Unit 3: Body Composition

Throughout Unit 1 we used the kinematic equations to model the motion of objects and make predictions about their positions, velocities, and accelerations. In unit 2 we learned about types of models and that kinematic equations are a quantitative physical model. We also learned that body fat percentage could be estimated from skinfold measurements using an empirical model that relates those two quantities, but that the uncertainty in the result was relatively large. The Unit 3 lab will investigate a more accurate quantitative empirical model that estimates body fat percentage using the body density as input. In order to use that model, we will need to understand density and how it can be determined, which in turn requires understanding of mass, volume, density, weight, apparent weight, static equilibrium, and Archimedes’ Principle. The following chapters in this unit will introduce these concepts. The learner outcomes for this unit are listed below, and below that are some related key terms to watch out for as you complete the chapter.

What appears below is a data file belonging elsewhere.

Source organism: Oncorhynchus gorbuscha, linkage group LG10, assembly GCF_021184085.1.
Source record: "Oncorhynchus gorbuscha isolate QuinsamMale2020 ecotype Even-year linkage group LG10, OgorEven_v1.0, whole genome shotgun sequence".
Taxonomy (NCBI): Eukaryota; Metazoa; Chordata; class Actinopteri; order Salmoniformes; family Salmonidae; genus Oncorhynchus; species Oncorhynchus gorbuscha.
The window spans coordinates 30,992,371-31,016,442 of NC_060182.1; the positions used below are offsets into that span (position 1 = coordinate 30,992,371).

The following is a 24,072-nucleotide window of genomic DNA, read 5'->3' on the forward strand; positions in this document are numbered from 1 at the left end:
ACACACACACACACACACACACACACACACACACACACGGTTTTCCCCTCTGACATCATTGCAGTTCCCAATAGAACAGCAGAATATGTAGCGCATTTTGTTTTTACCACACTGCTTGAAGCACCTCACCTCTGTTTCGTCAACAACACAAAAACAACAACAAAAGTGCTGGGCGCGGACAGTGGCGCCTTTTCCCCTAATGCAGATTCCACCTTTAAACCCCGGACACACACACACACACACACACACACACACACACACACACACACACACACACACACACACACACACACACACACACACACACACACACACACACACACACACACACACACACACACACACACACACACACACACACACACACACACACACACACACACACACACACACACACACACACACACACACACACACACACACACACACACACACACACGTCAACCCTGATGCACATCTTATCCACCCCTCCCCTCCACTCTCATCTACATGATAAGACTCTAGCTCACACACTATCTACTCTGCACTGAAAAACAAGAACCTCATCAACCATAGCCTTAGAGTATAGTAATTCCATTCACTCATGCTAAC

Learner Objectives

  1. Compare and contrast mass, volume, density, weight and apparent weight and explain how each are measured.[2]
  2. Explain how the concept of static equilibrium plays into the measurement of weight and apparent weight. [2]
  3. Apply Archimedes’ Principle and density concepts to predict if objects will sink or float. [2]
  4.  Experimentally determine an object’s mass, weight, volume, and density. [5]

Key Terms and Concepts

Hooke's Law

Spring Constant

 

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Body Physics 2.0 by Lawrence Davis is licensed under a Creative Commons Attribution-NonCommercial-ShareAlike 4.0 International License, except where otherwise noted.

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